Keegan-Michael Key might be most well-known in Missouri for his comedy work, but he has more recently made headlines for the end of his marriage. His high net worth divorce from Cynthia Blaise was finalized several years after the initial filing. The couple did not have any children, and although they did not have to deal with custody or child support matters, Peele's high net-worth likely complicated the process.
Missouri residents going through divorce likely understand that change is an inevitable part of life. In many instances -- such as in an unhappy marriage that ends in divorce -- change can be a good thing. However, almost all change should usually be considered carefully for how it may impact a person's future. With potential tax reform on the horizon, those going through a high asset divorce should be aware of the possible changes to alimony.
Whether worth tens of thousands of dollars or significantly less, retirement savings are incredibly valuable to most people. Even relatively small accounts can provide a solid foundation for financial peace during retirement. Many divorcees in Missouri are understandably worried about how their retirement savings will be handled during equitable division.
Ending a marriage can be stressful, most couples in Missouri would understandably like to push through the process as quickly as possible. However, rushing a divorce is rarely a good idea, particularly for those who have significant marital assets. Complex property division, spousal support and additional expenses can all have a profound financial impact and should be considered carefully.
The emotional cost of remaining in an unhappy marriage often outweighs the potential financial stress created by divorce. While everyone in Missouri should be cautious of their finances during divorce, this is especially true for those going through so-called gray divorces. Divorcing later in life often results in complex property division involving significant financial investments, including homes and retirement savings.
Many Missouri couples spend years building their retirement savings and planning for their golden years. The typical couple generally assumes that they will spend these years enjoying each other's company and perhaps even traveling to new places. However, when reality takes over and the couple realizes that there are no joint golden years to come, difficult decisions must be made. Often, these decisions include the equitable division of property in an upcoming divorce settlement.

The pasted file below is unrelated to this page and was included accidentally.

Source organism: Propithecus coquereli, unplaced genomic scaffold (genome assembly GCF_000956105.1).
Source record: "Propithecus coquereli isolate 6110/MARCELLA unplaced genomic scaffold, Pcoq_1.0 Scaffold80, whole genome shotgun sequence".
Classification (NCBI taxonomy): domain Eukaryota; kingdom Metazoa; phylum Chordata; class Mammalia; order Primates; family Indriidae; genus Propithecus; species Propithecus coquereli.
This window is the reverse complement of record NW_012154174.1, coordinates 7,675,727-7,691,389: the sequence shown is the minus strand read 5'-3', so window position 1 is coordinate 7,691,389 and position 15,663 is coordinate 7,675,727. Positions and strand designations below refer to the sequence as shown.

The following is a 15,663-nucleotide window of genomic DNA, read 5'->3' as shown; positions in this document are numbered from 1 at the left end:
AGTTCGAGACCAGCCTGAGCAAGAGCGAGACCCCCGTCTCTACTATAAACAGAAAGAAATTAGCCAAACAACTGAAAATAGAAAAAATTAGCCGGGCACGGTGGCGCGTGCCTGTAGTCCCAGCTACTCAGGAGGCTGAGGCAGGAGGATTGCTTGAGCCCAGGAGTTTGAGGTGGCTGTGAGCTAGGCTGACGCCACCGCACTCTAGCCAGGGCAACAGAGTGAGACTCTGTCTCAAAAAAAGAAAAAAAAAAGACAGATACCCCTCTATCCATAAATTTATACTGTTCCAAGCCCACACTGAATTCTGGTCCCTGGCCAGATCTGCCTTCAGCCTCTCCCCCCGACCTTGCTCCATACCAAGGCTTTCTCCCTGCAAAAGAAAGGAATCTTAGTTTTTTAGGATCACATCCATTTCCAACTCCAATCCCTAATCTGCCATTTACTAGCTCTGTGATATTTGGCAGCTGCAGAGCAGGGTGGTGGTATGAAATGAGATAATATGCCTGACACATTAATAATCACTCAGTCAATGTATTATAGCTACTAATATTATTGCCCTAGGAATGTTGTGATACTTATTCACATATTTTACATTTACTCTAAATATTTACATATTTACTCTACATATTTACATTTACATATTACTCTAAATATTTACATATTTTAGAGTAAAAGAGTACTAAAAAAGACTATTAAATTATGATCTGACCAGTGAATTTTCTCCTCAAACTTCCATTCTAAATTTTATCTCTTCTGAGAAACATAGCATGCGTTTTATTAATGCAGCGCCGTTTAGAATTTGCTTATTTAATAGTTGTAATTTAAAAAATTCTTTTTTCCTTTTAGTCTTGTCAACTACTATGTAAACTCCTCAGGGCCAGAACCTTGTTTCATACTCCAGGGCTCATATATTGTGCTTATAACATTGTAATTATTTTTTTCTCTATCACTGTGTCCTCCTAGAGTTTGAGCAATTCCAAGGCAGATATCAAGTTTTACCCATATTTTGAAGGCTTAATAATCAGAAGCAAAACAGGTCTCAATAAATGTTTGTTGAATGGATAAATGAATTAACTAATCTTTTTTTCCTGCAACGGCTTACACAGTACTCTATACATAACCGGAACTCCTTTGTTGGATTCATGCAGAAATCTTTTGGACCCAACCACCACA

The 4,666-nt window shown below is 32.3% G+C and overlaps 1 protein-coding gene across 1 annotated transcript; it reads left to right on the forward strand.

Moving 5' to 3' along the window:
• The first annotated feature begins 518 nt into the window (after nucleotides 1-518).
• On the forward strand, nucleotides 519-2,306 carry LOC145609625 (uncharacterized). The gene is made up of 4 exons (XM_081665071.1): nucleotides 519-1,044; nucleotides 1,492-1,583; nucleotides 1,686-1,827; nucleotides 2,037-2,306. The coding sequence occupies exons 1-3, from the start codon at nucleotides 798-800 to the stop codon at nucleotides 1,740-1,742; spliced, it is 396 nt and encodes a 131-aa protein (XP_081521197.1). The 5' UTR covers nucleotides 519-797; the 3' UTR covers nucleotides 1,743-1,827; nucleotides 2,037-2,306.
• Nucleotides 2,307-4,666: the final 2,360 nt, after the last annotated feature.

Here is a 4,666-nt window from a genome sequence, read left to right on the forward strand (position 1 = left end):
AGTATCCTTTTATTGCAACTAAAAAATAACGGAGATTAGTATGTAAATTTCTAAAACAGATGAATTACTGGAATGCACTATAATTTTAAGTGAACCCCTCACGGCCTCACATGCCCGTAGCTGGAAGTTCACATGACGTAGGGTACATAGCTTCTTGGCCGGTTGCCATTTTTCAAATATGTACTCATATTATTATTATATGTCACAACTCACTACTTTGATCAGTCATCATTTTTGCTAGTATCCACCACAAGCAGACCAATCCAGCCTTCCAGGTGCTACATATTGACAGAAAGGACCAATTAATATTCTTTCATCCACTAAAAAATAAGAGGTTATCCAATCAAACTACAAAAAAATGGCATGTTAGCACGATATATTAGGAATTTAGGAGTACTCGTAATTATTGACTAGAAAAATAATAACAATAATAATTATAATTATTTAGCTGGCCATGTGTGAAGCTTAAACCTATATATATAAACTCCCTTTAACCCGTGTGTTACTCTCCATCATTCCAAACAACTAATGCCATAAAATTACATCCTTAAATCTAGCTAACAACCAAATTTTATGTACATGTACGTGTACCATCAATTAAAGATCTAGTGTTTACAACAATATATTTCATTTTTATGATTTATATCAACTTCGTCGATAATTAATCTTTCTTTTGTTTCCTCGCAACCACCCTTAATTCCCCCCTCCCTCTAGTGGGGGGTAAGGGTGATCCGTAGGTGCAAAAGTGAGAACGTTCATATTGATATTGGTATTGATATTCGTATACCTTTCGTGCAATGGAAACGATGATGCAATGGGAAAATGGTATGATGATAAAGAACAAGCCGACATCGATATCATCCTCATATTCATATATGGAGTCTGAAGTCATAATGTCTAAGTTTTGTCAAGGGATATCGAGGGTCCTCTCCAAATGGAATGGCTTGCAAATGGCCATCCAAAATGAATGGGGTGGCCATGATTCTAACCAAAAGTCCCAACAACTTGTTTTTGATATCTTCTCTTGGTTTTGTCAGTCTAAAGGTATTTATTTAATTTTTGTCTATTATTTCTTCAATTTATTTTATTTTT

In all matters of divorce in Missouri and throughout the nation, the court has the final say regarding any type of settlement, agreement, child custody, visitation or property division issue. In some situations, that's no big deal, and spouses merely formulate their agreed upon plans ahead of time, then seek the court's approval. Other times, however (especially when it comes to the equitable division process), problems arise that prompt concerned spouses to seek outside support.
Gray divorce is on the rise in Missouri and other states. It has nothing to do with hair color or the sky. It does, however, have to do with how old a person is when he or she files for divorce. The term has been applied to those severing marital ties after age 50. In a high asset divorce, this can present significant challenges because the later in life divorce is filed, the more financial issues and property division problems there tends to be.
When divorce occurs in Missouri or any other state, spouses may face obstacles regarding asset division in court. Especially in a high net worth situation (for instance, if a successful business is owned by both spouses) emotions may be highly charged regarding who gets what and what will happen to the business. Sometimes, it's determined that selling a business is the fairest way to handle such circumstances. If one spouse plans to try to maintain control of a business, however, it's best to avoid hidden assets or other questionable means for protecting one's interests.
Being a member of the Royal Family in England is celebrity status at its highest level. Nearly two decades after Princess Diana's tragic death, gossip columnists continue to speculate whether the fatal motor vehicle accident in which she was involved was truly an accident or result of foul play. The princess and her former husband, Charles, had recently secured a high asset divorce, which was headline news at the time. Even though most Missouri residents live far simpler lives, when it comes to divorce and marital property issues, many may relate to the former Princess of Wales' situation.